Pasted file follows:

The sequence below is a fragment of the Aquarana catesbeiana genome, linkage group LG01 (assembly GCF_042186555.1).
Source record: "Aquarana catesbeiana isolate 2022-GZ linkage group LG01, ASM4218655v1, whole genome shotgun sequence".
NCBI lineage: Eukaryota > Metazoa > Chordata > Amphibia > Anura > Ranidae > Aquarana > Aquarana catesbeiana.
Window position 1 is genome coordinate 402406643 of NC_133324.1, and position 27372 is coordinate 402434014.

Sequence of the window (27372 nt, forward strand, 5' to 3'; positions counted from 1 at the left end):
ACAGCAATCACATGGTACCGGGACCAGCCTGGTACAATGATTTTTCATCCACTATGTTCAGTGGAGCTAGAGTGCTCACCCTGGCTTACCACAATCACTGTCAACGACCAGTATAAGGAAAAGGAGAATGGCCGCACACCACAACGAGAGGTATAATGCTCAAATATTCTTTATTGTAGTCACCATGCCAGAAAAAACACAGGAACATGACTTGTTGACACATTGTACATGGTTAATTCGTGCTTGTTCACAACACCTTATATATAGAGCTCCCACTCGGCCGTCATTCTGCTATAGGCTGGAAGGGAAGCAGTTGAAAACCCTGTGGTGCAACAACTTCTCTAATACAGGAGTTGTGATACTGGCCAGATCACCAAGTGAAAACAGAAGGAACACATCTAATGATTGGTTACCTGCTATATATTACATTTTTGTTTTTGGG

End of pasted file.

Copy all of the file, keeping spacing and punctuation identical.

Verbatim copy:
The sequence below is a fragment of the Aquarana catesbeiana genome, linkage group LG01 (assembly GCF_042186555.1).
Source record: "Aquarana catesbeiana isolate 2022-GZ linkage group LG01, ASM4218655v1, whole genome shotgun sequence".
NCBI lineage: Eukaryota > Metazoa > Chordata > Amphibia > Anura > Ranidae > Aquarana > Aquarana catesbeiana.
Window position 1 is genome coordinate 402406643 of NC_133324.1, and position 27372 is coordinate 402434014.

Sequence of the window (27372 nt, forward strand, 5' to 3'; positions counted from 1 at the left end):
ACAGCAATCACATGGTACCGGGACCAGCCTGGTACAATGATTTTTCATCCACTATGTTCAGTGGAGCTAGAGTGCTCACCCTGGCTTACCACAATCACTGTCAACGACCAGTATAAGGAAAAGGAGAATGGCCGCACACCACAACGAGAGGTATAATGCTCAAATATTCTTTATTGTAGTCACCATGCCAGAAAAAACACAGGAACATGACTTGTTGACACATTGTACATGGTTAATTCGTGCTTGTTCACAACACCTTATATATAGAGCTCCCACTCGGCCGTCATTCTGCTATAGGCTGGAAGGGAAGCAGTTGAAAACCCTGTGGTGCAACAACTTCTCTAATACAGGAGTTGTGATACTGGCCAGATCACCAAGTGAAAACAGAAGGAACACATCTAATGATTGGTTACCTGCTATATATTACATTTTTGTTTTTGGG